- With Jung-Ho Kang proving to be a bust and Colin Moran still struggling defensively at third base, Pirates fans have been waiting all year for Ke’Bryan Hayes to get hot in Triple-A and turn himself into an option at the hot corner. Unfortunately, it’s never happened. Hayes hasn’t been a disaster in hitting .262/.331/.416 for Indianapolis and he’s still just 22 years old, but there’s nothing to suggest he’s ready to be a quality major leaguer right now. The Pirates might give him a taste of the majors anyway. Moran has continued to provide the team with a steady bat, but since he’s made no gains defensively, he can’t be penciled in as a regular for 2020.

- The Nationals’ Carter Kieboom went just 5-for-39 in his first taste of the majors and also struggled mightily defensively while filling in for an injured Trea Turner earlier this season. He should be better equipped to contribute this time around, but it’ll probably be in a limited role with Brian Dozier, Asdrubal Cabrera and Howie Kendrick all doing fine work at the moment. Maybe if someone ahead of him gets hurt he’ll have some mixed-league value.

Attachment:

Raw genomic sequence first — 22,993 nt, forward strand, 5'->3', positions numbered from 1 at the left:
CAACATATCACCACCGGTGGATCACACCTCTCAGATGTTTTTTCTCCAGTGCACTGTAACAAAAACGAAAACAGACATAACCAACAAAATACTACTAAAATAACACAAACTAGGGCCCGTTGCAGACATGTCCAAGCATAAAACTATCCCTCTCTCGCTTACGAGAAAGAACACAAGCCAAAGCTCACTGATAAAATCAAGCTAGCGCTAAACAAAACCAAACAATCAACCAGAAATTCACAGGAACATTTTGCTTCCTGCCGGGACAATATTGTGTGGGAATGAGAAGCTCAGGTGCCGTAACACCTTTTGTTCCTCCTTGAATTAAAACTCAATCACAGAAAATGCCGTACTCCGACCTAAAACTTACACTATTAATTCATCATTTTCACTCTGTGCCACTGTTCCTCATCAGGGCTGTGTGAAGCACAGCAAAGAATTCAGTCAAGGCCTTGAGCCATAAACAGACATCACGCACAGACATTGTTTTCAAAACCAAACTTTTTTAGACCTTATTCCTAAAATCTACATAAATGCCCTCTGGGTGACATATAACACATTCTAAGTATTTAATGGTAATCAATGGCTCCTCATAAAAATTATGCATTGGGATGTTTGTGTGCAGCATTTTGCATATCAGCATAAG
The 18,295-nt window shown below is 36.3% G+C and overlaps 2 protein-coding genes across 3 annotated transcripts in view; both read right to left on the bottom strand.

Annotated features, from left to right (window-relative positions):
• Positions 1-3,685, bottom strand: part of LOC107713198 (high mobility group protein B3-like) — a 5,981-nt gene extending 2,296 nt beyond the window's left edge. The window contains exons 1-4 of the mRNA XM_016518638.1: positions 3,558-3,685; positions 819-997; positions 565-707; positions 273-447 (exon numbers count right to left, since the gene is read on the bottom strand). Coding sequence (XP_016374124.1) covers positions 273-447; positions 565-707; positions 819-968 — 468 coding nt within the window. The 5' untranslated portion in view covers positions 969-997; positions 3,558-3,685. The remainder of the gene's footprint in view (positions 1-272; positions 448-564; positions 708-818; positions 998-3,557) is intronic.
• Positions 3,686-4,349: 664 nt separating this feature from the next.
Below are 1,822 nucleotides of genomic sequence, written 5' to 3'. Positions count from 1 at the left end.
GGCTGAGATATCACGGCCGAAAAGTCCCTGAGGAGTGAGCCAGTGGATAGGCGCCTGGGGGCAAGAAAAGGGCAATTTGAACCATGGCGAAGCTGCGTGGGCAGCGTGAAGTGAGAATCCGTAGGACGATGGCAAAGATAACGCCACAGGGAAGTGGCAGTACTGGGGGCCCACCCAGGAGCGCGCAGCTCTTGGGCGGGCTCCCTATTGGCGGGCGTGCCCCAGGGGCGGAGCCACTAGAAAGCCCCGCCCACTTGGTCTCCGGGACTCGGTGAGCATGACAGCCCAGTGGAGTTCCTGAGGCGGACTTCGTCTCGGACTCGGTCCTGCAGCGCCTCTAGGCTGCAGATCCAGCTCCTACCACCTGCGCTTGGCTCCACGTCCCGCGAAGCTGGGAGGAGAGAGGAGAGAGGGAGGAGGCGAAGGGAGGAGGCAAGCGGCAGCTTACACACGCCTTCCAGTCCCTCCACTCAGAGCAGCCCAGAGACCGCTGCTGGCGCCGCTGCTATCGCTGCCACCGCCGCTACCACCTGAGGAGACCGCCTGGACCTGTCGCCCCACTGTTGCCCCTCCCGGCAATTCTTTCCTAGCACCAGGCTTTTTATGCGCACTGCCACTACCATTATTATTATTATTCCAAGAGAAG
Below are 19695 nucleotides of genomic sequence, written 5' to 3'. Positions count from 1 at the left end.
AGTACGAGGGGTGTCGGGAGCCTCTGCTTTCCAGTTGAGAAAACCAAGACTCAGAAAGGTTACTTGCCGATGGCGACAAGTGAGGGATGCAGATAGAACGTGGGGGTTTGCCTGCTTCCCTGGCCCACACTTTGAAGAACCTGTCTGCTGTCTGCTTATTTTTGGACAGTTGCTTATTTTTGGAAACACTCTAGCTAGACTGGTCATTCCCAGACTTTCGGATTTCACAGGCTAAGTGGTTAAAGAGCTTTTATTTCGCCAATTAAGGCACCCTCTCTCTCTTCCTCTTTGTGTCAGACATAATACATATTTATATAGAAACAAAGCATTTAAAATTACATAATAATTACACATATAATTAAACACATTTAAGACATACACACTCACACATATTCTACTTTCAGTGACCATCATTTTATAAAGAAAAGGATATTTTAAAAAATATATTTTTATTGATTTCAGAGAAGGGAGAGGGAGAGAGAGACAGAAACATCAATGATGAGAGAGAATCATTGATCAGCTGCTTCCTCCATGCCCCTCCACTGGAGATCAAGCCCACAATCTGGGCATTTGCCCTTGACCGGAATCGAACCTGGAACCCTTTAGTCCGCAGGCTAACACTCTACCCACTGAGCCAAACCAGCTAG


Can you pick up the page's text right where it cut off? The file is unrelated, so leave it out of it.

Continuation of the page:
- It looked like Mauricio Dubon might take over as the Giants’ second baseman when he was picked up from the Brewers at the trade deadline, but not long after the deal came to fruition, the Giants announced they were getting Scooter Gennett from the Reds. Dubon had since split time between second and short for Triple-A Sacramento, and while he slumped some at first, he’d gotten enough recently to give himself a .323/.391/.485 line for his new team. Gennett, meanwhile, was a liability for the Giants, so instead of waiting until Sept. 1, the Giants made the switch Tuesday. Dubon should be the primary second baseman the rest of the way, but since he’ll probably hit low in a subpar lineup, he doesn’t rate as a very good option in shallow leagues. If he surprises, it will likely involve him doing more basestealing than he’s done this year; he went 38-for-53 in 2017, but after missing most of 2018 with a torn ACL, he’d gone just 10-for-18 in the minors this year.

- The Giants’ other big September “callup” will be Johnny Cueto, who has posted a 4.70 ERA and a 15/1 K/BB ratio in 15 1/3 innings while finishing his Tommy John rehab in the minors. All the reports on his stuff have been encouraging, so he could be a nice sleeper pick in mixed leagues next year. For September, though, even if he’s solid, it’ll probably be mostly in four- and five-inning outings, which shouldn’t result in any wins. Logan Webb, who is already up, rates as the better pickup right now.